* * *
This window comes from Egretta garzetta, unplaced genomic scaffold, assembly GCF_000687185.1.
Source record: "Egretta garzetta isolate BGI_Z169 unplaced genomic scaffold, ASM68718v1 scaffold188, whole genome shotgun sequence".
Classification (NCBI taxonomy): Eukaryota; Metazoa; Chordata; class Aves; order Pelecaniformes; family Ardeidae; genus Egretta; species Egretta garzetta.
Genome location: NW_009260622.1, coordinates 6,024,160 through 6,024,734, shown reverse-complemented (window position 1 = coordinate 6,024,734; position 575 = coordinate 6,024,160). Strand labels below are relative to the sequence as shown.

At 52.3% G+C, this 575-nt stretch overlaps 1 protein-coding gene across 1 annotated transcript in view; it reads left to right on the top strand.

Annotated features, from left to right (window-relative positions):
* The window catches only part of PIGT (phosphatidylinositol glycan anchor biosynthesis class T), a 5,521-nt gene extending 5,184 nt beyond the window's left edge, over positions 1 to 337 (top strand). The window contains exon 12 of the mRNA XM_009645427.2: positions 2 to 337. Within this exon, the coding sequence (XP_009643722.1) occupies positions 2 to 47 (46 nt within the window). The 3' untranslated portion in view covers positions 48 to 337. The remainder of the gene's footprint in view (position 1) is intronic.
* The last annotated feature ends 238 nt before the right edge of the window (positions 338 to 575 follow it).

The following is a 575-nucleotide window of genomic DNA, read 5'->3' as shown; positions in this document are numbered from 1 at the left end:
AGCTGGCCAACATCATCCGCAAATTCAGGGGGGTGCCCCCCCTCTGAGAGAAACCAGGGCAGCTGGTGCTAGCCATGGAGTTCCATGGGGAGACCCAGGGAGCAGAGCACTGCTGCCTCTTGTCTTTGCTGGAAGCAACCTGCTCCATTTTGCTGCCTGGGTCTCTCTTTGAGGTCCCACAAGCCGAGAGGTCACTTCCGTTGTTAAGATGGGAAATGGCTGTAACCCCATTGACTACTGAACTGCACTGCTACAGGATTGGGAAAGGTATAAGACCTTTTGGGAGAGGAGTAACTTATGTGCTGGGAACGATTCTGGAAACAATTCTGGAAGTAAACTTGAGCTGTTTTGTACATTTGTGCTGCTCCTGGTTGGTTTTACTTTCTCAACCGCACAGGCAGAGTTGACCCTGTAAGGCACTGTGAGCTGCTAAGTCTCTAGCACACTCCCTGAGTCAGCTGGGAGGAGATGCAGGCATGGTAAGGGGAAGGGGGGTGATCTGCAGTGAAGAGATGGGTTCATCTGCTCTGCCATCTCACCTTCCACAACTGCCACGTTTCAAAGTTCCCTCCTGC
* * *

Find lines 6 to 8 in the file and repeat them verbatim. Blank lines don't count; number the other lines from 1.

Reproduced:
Annotated features, from left to right (window-relative positions):
* The window catches only part of PIGT (phosphatidylinositol glycan anchor biosynthesis class T), a 5,521-nt gene extending 5,184 nt beyond the window's left edge, over positions 1 to 337 (top strand). The window contains exon 12 of the mRNA XM_009645427.2: positions 2 to 337. Within this exon, the coding sequence (XP_009643722.1) occupies positions 2 to 47 (46 nt within the window). The 3' untranslated portion in view covers positions 48 to 337. The remainder of the gene's footprint in view (position 1) is intronic.
* The last annotated feature ends 238 nt before the right edge of the window (positions 338 to 575 follow it).